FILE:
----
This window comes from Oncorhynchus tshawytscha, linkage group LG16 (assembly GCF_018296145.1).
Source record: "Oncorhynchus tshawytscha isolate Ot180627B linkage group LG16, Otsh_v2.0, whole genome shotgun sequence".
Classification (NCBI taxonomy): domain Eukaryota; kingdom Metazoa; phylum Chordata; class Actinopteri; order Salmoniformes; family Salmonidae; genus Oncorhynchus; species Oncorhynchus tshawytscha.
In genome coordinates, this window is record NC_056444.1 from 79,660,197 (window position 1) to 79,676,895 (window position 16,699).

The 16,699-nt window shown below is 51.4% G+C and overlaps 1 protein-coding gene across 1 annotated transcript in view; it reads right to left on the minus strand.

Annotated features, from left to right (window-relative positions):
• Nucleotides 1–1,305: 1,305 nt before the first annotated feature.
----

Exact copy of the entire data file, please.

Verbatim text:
This window comes from Oncorhynchus tshawytscha, linkage group LG16 (assembly GCF_018296145.1).
Source record: "Oncorhynchus tshawytscha isolate Ot180627B linkage group LG16, Otsh_v2.0, whole genome shotgun sequence".
Classification (NCBI taxonomy): domain Eukaryota; kingdom Metazoa; phylum Chordata; class Actinopteri; order Salmoniformes; family Salmonidae; genus Oncorhynchus; species Oncorhynchus tshawytscha.
In genome coordinates, this window is record NC_056444.1 from 79,660,197 (window position 1) to 79,676,895 (window position 16,699).

The 16,699-nt window shown below is 51.4% G+C and overlaps 1 protein-coding gene across 1 annotated transcript in view; it reads right to left on the minus strand.

Annotated features, from left to right (window-relative positions):
• Nucleotides 1–1,305: 1,305 nt before the first annotated feature.